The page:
The Passages We Don’t Quote at Christmas (Part 3)

This is the final article in a series I’ve been posting this week. Catch up with Part 1 and Part 2.

The most common holiday greeting is undoubtedly “Merry Christmas”. This is what many of us aim for at Christmas—for festive, light-hearted levity. We want the fuzzy feeling of nostalgia. Naturally, we avoid passages like this one, where God (through the prophet Isaiah) proclaims judgment against his people:

Woe to those who join house to house,
    who add field to field,
until there is no more room,
    and you are made to dwell alone
    in the midst of the land.
The Lord of hosts has sworn in my hearing:
“Surely many houses shall be desolate,
    large and beautiful houses, without inhabitant.
For ten acres of vineyard shall yield but one bath,
    and a homer of seed shall yield but an ephah.”

Woe to those who rise early in the morning,
    that they may run after strong drink,
who tarry late into the evening
    as wine inflames them!
They have lyre and harp,
    tambourine and flute and wine at their feasts,
but they do not regard the deeds of the Lord,
    or see the work of his hands.

Therefore my people go into exile
    for lack of knowledge;
their honored men go hungry,
    and their multitude is parched with thirst. (Isaiah 5:8–13)


If we look beyond the condemnation for a moment, and focus just on the behaviour of the Israelites, we can see how they chased merriment too. Their lives were about feasting, drinking, singing, and accumulating wealth. These things aren’t always bad. But in this passage, it’s clear that God has a problem with a certain kind of levity. Under the veneer of “merry”, there is great danger—the judgment of God is coming.

Isaiah condemns the Israelites for their “lack of knowledge”, and because they “do not regard the deeds of the Lord”. This doesn’t mean they didn’t know enough about God. These were his chosen people, the nation he had brought out of slavery in Egypt, led through the wilderness for forty years, and brought into the promised land. God spoke to them through Moses, giving them the Law and instituting a covenant with them. Of all the nations on earth, only Israel knew the one true living God.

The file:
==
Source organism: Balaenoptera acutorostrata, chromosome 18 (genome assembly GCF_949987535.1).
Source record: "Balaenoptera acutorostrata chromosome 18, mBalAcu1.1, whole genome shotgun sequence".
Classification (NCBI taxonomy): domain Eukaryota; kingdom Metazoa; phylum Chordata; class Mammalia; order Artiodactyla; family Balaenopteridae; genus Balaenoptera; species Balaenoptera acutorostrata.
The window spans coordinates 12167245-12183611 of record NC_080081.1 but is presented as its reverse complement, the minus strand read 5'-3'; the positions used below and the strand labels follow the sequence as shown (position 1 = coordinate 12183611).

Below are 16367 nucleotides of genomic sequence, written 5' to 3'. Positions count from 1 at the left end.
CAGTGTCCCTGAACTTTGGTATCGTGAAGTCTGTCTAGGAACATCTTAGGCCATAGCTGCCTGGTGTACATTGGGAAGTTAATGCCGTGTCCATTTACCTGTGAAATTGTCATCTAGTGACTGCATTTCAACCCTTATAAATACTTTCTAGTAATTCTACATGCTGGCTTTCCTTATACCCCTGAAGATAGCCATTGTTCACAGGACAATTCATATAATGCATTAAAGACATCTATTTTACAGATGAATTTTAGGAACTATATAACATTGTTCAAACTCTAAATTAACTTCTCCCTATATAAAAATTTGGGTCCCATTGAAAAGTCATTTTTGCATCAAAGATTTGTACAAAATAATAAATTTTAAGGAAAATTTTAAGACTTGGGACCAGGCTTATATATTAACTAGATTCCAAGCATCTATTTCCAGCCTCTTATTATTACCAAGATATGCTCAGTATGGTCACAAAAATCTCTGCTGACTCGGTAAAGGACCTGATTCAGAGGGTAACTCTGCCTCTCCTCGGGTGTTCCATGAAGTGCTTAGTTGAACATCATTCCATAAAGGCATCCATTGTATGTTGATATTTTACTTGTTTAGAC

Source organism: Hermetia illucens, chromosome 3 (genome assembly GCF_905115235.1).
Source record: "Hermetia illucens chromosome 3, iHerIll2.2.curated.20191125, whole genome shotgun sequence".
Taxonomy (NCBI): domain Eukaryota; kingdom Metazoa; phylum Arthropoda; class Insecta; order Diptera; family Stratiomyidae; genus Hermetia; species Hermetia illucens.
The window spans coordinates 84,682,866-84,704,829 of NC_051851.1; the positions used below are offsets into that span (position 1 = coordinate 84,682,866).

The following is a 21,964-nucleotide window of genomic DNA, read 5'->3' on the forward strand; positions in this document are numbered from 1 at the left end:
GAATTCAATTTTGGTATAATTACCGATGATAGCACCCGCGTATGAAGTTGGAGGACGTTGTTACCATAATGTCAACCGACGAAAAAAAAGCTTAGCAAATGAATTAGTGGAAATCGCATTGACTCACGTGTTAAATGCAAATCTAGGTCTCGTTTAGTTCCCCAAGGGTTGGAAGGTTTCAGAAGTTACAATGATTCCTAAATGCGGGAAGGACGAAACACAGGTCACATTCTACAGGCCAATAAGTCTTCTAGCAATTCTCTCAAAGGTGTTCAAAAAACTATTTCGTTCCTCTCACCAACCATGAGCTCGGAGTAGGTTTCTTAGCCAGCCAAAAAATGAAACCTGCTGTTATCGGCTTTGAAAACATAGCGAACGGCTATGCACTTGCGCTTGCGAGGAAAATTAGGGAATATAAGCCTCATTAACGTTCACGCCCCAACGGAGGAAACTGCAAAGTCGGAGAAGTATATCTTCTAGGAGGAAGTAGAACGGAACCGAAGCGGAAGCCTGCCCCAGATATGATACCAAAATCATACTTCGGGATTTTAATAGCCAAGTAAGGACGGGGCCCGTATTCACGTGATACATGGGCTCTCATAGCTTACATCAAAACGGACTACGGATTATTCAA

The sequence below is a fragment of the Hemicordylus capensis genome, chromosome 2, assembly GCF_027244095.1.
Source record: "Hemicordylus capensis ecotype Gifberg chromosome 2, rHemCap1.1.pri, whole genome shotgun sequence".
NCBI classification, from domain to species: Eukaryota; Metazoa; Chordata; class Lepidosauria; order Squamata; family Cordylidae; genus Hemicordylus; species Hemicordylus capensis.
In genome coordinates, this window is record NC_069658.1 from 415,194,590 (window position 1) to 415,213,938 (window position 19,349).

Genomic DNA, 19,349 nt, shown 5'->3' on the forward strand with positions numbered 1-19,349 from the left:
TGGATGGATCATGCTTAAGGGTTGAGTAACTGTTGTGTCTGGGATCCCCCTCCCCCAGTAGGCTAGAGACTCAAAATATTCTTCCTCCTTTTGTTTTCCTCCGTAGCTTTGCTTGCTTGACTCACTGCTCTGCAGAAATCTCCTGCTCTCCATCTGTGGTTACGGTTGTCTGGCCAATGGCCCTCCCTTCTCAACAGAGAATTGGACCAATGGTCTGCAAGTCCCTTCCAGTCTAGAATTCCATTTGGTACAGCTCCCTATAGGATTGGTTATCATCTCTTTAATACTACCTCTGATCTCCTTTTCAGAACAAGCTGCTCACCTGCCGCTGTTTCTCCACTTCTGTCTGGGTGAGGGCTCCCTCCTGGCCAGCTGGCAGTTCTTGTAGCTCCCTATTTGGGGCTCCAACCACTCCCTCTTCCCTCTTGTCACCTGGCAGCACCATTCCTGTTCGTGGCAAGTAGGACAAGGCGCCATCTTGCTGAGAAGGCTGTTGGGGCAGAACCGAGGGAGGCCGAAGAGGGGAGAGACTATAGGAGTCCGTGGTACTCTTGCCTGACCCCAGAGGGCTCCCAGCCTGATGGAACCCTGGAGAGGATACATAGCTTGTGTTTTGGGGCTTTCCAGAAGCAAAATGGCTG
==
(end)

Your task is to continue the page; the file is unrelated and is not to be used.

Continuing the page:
It’s not head knowledge that counts, but the true knowledge which comes through relationship. Living in the promised land, Israel was meant to follow God’s law and live in relationship with him. But they went astray, preferring earthly riches to their Creator.

What is God’s verdict upon these merry-makers? “Woe.” This is a dismal prediction of doom and anguish. It means judgment is coming. Israel sought happiness in food and drink, so God is bringing famine and drought.

Because of their disobedience, Isaiah was warning Israel that they were about to lose it all.

We talk about joy a lot at Christmas time, in our songs and greetings and home decorations. But there’s little point in being joyful about the things we have—music, friends, food, possessions—if that’s all we have.

So we need to shoot for something higher than merriment. We were made for a relationship with God. Apart from him, everything we relish at Christmas will come to nothing. If we don’t trust in him, and come to him for our life and joy, we will never find it.

You have a finite number of Christmases left. Maybe one, maybe eighty. There’s no way to know. So what happens when it all comes to an end? Even if you’ve got many decades left, how do you know your Christmases will continue to be happy? Sickness, grief, and loneliness can strip joy from the holidays in an instant.

Then what is left? For those who love Jesus, the answer is everything. We can lose all our money, possessions and family; and still be abundantly rich, because:

Blessed be the God and Father of our Lord Jesus Christ, who has blessed us in Christ with every spiritual blessing in the heavenly places…” (Ephesians 1:3)

Christmas isn’t about the temporary happiness we get from having the picture-perfect day. It’s about finding joy in our Saviour, who came to earth so that we can have a relationship with God. In him, we will never hunger or thirst. He has rescued us from the “woe” that would have been ours. That alone brings lasting joy.

So have a merry Christmas! Enjoy delicious food, time with family, and keeping up old traditions. God wants us to enjoy and thank him for these good gifts he gives us. But also heed the warning in this passage, and find your true joy in knowing, trusting, and obeying Jesus Christ.

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